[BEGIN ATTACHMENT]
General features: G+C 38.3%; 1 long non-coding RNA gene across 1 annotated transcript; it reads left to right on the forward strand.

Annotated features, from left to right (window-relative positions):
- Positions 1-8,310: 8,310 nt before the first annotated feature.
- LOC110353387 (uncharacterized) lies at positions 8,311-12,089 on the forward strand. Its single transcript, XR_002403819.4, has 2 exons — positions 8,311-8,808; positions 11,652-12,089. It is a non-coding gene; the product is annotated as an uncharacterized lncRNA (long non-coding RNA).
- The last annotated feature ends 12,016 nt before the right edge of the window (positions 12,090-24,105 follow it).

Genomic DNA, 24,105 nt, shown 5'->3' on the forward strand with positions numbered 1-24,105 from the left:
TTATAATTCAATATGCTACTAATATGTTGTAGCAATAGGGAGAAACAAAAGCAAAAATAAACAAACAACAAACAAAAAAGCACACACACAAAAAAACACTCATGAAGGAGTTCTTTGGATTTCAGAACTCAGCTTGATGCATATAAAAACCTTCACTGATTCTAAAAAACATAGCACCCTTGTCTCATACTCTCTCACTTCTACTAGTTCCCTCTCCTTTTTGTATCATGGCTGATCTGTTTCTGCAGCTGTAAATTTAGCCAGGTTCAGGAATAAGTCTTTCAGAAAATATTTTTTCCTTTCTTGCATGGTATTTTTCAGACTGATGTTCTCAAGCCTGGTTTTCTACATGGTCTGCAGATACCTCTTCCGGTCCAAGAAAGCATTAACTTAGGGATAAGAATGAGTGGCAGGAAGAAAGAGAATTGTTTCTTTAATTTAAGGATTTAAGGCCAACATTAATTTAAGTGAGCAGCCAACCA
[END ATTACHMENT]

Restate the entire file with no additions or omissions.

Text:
General features: G+C 38.3%; 1 long non-coding RNA gene across 1 annotated transcript; it reads left to right on the forward strand.

Annotated features, from left to right (window-relative positions):
- Positions 1-8,310: 8,310 nt before the first annotated feature.
- LOC110353387 (uncharacterized) lies at positions 8,311-12,089 on the forward strand. Its single transcript, XR_002403819.4, has 2 exons — positions 8,311-8,808; positions 11,652-12,089. It is a non-coding gene; the product is annotated as an uncharacterized lncRNA (long non-coding RNA).
- The last annotated feature ends 12,016 nt before the right edge of the window (positions 12,090-24,105 follow it).

Genomic DNA, 24,105 nt, shown 5'->3' on the forward strand with positions numbered 1-24,105 from the left:
TTATAATTCAATATGCTACTAATATGTTGTAGCAATAGGGAGAAACAAAAGCAAAAATAAACAAACAACAAACAAAAAAGCACACACACAAAAAAACACTCATGAAGGAGTTCTTTGGATTTCAGAACTCAGCTTGATGCATATAAAAACCTTCACTGATTCTAAAAAACATAGCACCCTTGTCTCATACTCTCTCACTTCTACTAGTTCCCTCTCCTTTTTGTATCATGGCTGATCTGTTTCTGCAGCTGTAAATTTAGCCAGGTTCAGGAATAAGTCTTTCAGAAAATATTTTTTCCTTTCTTGCATGGTATTTTTCAGACTGATGTTCTCAAGCCTGGTTTTCTACATGGTCTGCAGATACCTCTTCCGGTCCAAGAAAGCATTAACTTAGGGATAAGAATGAGTGGCAGGAAGAAAGAGAATTGTTTCTTTAATTTAAGGATTTAAGGCCAACATTAATTTAAGTGAGCAGCCAACCA